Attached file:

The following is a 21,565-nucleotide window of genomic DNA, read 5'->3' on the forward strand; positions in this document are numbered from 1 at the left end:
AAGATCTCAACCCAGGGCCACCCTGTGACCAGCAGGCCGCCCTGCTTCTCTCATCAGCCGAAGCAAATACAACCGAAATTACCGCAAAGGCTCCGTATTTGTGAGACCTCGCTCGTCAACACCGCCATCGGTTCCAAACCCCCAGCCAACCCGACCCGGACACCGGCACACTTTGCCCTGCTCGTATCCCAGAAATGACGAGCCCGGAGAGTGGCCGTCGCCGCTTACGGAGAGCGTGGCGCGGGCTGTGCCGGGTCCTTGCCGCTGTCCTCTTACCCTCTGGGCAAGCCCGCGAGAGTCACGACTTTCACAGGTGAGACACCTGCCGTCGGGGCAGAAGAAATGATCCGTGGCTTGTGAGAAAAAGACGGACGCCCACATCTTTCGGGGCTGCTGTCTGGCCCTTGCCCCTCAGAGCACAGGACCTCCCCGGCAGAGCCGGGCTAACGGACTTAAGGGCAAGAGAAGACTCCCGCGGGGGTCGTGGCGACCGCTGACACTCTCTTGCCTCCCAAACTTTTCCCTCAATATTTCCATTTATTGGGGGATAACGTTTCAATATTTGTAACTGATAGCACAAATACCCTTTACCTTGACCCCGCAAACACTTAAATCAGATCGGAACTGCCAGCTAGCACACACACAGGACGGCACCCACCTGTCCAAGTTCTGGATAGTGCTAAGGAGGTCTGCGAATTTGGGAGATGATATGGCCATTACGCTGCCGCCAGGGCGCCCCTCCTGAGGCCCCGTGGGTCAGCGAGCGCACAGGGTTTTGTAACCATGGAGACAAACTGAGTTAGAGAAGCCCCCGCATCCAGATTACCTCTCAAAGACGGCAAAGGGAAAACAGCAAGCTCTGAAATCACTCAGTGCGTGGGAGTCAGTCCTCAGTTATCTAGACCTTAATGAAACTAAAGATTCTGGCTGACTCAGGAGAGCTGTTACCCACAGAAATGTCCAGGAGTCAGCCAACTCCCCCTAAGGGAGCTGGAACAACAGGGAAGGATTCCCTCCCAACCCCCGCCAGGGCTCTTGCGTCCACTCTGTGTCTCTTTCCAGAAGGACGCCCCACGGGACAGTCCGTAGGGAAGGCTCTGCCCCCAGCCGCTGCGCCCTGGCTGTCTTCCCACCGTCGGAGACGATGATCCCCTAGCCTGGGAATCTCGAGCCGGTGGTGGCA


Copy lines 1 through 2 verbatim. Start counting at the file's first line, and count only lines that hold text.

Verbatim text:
The following is a 21,565-nucleotide window of genomic DNA, read 5'->3' on the forward strand; positions in this document are numbered from 1 at the left end:
AAGATCTCAACCCAGGGCCACCCTGTGACCAGCAGGCCGCCCTGCTTCTCTCATCAGCCGAAGCAAATACAACCGAAATTACCGCAAAGGCTCCGTATTTGTGAGACCTCGCTCGTCAACACCGCCATCGGTTCCAAACCCCCAGCCAACCCGACCCGGACACCGGCACACTTTGCCCTGCTCGTATCCCAGAAATGACGAGCCCGGAGAGTGGCCGTCGCCGCTTACGGAGAGCGTGGCGCGGGCTGTGCCGGGTCCTTGCCGCTGTCCTCTTACCCTCTGGGCAAGCCCGCGAGAGTCACGACTTTCACAGGTGAGACACCTGCCGTCGGGGCAGAAGAAATGATCCGTGGCTTGTGAGAAAAAGACGGACGCCCACATCTTTCGGGGCTGCTGTCTGGCCCTTGCCCCTCAGAGCACAGGACCTCCCCGGCAGAGCCGGGCTAACGGACTTAAGGGCAAGAGAAGACTCCCGCGGGGGTCGTGGCGACCGCTGACACTCTCTTGCCTCCCAAACTTTTCCCTCAATATTTCCATTTATTGGGGGATAACGTTTCAATATTTGTAACTGATAGCACAAATACCCTTTACCTTGACCCCGCAAACACTTAAATCAGATCGGAACTGCCAGCTAGCACACACACAGGACGGCACCCACCTGTCCAAGTTCTGGATAGTGCTAAGGAGGTCTGCGAATTTGGGAGATGATATGGCCATTACGCTGCCGCCAGGGCGCCCCTCCTGAGGCCCCGTGGGTCAGCGAGCGCACAGGGTTTTGTAACCATGGAGACAAACTGAGTTAGAGAAGCCCCCGCATCCAGATTACCTCTCAAAGACGGCAAAGGGAAAACAGCAAGCTCTGAAATCACTCAGTGCGTGGGAGTCAGTCCTCAGTTATCTAGACCTTAATGAAACTAAAGATTCTGGCTGACTCAGGAGAGCTGTTACCCACAGAAATGTCCAGGAGTCAGCCAACTCCCCCTAAGGGAGCTGGAACAACAGGGAAGGATTCCCTCCCAACCCCCGCCAGGGCTCTTGCGTCCACTCTGTGTCTCTTTCCAGAAGGACGCCCCACGGGACAGTCCGTAGGGAAGGCTCTGCCCCCAGCCGCTGCGCCCTGGCTGTCTTCCCACCGTCGGAGACGATGATCCCCTAGCCTGGGAATCTCGAGCCGGTGGTGGCA